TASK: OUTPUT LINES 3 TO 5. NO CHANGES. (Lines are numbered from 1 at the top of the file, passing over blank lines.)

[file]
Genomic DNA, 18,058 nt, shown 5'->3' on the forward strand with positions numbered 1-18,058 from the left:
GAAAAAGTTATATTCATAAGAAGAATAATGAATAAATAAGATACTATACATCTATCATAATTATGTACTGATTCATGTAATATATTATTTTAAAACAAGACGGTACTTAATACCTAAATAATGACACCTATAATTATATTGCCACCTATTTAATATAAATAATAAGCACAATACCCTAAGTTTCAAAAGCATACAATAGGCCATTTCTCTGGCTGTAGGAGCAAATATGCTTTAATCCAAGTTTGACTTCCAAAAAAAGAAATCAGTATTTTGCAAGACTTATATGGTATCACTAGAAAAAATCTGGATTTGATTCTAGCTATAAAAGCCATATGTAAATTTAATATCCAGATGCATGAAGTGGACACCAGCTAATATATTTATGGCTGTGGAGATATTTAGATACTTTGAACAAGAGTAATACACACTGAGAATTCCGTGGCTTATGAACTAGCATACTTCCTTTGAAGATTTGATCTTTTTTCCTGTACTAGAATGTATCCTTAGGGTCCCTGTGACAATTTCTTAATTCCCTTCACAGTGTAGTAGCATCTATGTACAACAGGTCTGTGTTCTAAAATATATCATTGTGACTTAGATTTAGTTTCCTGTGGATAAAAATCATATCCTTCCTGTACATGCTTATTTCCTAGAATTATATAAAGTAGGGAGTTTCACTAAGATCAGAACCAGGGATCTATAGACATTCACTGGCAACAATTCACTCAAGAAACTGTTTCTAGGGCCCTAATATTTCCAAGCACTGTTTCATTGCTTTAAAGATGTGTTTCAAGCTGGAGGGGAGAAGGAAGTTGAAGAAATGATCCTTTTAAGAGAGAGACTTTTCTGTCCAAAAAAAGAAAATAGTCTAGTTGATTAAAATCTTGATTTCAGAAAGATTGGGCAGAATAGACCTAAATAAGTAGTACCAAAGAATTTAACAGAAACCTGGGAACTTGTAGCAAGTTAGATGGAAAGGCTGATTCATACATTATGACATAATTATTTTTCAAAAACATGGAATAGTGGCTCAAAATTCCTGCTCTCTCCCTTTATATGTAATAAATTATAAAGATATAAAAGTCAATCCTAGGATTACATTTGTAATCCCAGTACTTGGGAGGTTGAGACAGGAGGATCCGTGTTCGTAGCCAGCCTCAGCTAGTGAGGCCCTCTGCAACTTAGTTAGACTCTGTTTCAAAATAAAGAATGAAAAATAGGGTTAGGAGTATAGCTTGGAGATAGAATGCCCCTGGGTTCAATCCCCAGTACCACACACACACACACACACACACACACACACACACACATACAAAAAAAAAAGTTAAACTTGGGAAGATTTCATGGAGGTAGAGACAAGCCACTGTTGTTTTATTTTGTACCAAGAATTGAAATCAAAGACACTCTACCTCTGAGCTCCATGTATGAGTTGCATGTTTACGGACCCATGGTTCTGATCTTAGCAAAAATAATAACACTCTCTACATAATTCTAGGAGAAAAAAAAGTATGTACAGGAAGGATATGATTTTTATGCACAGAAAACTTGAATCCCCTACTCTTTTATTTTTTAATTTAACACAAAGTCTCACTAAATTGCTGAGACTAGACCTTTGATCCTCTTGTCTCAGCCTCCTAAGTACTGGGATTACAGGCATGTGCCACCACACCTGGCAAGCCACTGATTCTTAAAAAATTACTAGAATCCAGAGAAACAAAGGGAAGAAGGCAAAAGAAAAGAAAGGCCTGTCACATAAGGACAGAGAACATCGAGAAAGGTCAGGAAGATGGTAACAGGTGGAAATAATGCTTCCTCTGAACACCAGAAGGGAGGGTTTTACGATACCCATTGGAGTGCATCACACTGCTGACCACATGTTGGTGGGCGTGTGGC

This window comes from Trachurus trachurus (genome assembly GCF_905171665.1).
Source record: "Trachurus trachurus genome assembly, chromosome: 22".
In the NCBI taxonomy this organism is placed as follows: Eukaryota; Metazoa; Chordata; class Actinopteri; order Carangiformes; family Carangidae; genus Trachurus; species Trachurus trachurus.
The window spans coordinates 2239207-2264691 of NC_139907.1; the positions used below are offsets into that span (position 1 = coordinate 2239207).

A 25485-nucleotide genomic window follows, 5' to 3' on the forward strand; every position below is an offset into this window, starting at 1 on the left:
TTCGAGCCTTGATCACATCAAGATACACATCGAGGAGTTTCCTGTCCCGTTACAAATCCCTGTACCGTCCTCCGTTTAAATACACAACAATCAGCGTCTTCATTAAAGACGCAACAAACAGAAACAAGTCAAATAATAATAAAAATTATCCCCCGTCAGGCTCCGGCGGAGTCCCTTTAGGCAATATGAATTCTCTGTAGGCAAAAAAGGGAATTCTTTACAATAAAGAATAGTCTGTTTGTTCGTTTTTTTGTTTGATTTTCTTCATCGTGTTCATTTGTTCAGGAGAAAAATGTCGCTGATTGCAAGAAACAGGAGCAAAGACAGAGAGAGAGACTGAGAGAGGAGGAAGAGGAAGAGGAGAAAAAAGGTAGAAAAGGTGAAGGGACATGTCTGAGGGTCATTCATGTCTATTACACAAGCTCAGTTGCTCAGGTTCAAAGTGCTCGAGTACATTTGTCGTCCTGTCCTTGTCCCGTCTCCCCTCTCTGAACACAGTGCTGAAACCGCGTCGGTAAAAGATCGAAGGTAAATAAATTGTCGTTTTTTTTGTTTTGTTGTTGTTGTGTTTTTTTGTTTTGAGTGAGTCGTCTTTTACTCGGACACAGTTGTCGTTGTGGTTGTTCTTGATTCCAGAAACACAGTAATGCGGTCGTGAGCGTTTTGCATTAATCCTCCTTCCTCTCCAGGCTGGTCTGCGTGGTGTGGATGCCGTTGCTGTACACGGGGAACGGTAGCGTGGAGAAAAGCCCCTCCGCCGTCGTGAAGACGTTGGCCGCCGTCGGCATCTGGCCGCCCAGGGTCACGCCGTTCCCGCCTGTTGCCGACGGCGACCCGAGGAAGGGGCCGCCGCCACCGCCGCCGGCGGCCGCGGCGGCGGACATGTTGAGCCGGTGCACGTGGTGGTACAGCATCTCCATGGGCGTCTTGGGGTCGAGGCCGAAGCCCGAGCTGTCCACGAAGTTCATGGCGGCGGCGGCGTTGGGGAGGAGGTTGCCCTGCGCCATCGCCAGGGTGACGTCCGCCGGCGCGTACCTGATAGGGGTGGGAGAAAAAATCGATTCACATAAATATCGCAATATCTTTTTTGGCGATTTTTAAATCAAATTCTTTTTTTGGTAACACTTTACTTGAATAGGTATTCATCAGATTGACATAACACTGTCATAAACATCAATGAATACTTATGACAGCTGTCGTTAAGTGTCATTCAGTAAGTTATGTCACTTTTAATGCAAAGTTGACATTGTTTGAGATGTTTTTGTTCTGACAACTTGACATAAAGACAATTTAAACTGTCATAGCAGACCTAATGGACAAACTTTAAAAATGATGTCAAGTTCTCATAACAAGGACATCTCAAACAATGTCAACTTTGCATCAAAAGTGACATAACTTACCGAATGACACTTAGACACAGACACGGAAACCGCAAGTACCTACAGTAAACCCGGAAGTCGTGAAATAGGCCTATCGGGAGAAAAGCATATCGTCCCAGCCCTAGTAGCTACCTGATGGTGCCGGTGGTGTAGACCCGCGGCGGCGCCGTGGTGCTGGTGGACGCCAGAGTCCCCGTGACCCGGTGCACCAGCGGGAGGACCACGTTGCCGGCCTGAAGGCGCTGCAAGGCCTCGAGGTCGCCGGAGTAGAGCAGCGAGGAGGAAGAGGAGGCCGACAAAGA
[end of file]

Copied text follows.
This window comes from Trachurus trachurus (genome assembly GCF_905171665.1).
Source record: "Trachurus trachurus genome assembly, chromosome: 22".
In the NCBI taxonomy this organism is placed as follows: Eukaryota; Metazoa; Chordata; class Actinopteri; order Carangiformes; family Carangidae; genus Trachurus; species Trachurus trachurus.